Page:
Five Key Steps to a Successful Transition

This article appeared in the May 2021 issue of MiMfg Magazine. Read the full issue and find past issues online.

No transition is simple. Most, if not all, are complex. But a successful transition delivers. It increases revenue, cuts costs and boosts customer satisfaction. It also frees up critical resources you can use to shore up activities designed to create a sustained competitive advantage and, given today’s hotly contested marketplaces, creating a sustained competitive advantage is imperative if you want to survive.

Executing A Successful Transition

The key to pulling off a successful transition is to do five things:

  1. Create your vision for a successful transition
  2. Secure senior manager commitment
  3. Determine organizational readiness
  4. Anticipate organizational risks
  5. Define successful transition

Once you have identified the barriers and blind spots, you obviously need to address them. Your goal is to create an effective situation that can grow and change with your company and seeking an independent family business consultant can be a great way to create that foundation.

1) Create a vision for a successful transition

Failing to create a comprehensive vision for your own succession is among the top mistakes in transitioning. Without a clear vision, stakeholders may see the effort as a cost-cutting measure. If that happens, your transition may fall flat.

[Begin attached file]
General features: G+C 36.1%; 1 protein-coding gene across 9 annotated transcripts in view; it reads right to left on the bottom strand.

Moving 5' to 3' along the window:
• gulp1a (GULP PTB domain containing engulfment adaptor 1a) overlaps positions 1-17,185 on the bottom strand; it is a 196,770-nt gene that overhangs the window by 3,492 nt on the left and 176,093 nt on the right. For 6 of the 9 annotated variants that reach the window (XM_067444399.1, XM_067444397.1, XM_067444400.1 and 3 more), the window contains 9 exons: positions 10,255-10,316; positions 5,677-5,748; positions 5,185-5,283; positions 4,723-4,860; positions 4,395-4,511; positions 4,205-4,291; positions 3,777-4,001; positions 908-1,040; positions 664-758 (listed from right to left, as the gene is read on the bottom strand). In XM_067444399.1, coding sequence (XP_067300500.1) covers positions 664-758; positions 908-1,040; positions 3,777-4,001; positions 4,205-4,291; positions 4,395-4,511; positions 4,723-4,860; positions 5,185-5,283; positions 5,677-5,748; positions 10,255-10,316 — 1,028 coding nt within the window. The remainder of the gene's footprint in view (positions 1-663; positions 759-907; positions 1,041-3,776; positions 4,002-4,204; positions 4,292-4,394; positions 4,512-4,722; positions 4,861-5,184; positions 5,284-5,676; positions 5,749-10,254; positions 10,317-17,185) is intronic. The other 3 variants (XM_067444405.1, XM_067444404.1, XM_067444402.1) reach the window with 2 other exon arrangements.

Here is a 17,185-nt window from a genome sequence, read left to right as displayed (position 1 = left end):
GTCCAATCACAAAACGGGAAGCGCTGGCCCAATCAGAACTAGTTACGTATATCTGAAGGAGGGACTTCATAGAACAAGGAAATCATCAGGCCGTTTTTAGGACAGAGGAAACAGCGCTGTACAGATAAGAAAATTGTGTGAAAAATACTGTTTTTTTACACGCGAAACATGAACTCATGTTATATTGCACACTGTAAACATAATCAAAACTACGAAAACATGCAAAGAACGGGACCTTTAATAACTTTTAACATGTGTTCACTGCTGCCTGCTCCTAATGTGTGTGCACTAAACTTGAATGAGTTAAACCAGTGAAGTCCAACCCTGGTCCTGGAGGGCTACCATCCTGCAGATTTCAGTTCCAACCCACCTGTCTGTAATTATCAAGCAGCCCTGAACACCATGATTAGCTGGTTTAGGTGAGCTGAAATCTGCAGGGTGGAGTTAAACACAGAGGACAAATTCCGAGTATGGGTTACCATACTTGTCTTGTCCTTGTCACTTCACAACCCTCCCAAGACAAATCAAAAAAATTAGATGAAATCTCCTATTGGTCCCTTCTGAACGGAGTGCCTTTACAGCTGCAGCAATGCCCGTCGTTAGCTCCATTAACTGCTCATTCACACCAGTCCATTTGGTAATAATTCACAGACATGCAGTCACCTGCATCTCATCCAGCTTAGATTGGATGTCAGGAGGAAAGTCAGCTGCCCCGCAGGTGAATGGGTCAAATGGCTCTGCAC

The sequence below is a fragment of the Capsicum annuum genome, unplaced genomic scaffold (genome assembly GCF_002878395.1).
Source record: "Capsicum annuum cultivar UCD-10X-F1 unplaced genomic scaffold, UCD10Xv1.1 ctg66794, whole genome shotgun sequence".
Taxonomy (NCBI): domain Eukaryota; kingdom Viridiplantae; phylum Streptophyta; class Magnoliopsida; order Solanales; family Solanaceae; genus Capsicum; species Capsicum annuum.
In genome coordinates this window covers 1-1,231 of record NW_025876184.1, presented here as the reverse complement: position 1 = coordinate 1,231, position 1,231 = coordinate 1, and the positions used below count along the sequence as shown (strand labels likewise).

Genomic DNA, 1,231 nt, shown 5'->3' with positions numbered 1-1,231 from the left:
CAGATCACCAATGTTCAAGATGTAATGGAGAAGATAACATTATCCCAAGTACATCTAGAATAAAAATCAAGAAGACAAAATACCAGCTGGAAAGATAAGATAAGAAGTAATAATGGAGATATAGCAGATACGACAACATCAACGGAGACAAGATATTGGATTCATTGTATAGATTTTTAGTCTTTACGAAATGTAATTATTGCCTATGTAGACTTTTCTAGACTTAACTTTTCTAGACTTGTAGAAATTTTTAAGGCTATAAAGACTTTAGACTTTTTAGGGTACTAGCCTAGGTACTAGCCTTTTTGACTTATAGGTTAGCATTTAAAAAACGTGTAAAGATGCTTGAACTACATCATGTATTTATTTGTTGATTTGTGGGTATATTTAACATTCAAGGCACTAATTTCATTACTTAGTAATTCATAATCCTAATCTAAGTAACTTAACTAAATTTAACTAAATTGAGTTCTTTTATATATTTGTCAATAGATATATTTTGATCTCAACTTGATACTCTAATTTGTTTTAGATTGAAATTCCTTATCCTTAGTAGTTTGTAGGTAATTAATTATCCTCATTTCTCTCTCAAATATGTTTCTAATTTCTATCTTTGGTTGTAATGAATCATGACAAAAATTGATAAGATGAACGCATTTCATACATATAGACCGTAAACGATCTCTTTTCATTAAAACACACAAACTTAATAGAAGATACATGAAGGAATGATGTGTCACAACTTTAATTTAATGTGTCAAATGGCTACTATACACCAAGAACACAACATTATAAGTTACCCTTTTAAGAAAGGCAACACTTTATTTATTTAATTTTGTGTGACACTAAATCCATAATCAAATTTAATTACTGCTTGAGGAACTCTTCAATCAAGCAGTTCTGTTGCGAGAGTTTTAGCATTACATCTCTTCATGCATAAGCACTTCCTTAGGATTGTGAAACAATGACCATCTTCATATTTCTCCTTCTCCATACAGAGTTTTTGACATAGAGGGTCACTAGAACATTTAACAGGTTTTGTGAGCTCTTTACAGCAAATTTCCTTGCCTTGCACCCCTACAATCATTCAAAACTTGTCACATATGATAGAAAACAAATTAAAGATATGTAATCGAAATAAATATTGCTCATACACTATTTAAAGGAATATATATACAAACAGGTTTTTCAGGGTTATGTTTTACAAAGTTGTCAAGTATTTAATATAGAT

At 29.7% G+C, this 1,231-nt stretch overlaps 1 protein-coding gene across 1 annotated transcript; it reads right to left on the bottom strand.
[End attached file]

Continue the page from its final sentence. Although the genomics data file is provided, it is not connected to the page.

2) Secure senior manager commitment

This is a key early step. Employees will only commit to change as they see senior leaders do it. You can secure senior manager commitment by demonstrating the benefits of outside consultant engagement. To encourage commitment, show senior managers what’s possible once the transition is executed.

3) Determine organizational readiness

Assessing readiness is among the transition’s most critical steps. Assess the organization from technical, mental and cultural standpoints. Then set realistic expectations and manage them actively. When setting deadlines and goals, under promise and over deliver.

4) Anticipate organizational risks

Organizations are vulnerable during transitions. Develop a plan for overcoming the risks involved. A key element of this plan is a strategy that deals with loss of control issues — both real and imagined.

Also, be on guard for a possible decline in performance and baseline services during the transition — a plan to handle these changes helps.

5) Define successful transition

Even if your transition moves ahead as scripted, it may not achieve the business outcomes that some expect. Avoid this problem. Define what success is and how it will be evaluated both quantitatively and qualitatively. Active and accurate measurement, including establishing key benchmarks for success, should be done both during and after the transition. Reporting keeps everyone on the right track and in the loop.

Transitions are always challenging. Most are complex undertakings that leave your business vulnerable when occurring. But once completed, they deliver enormous benefits.

If all this sounds daunting, working with an experienced service provider that has a proven track record increases your chances of executing a successful transition. So, don’t be afraid to tap this expertise.

About the Author

Vincent B. MastrovitoVincent B. Mastrovito, CEPA, is a certified exit planning advisor as well as the founder and president of Prometis Partners. He may be reached at 616- 622-3070 or

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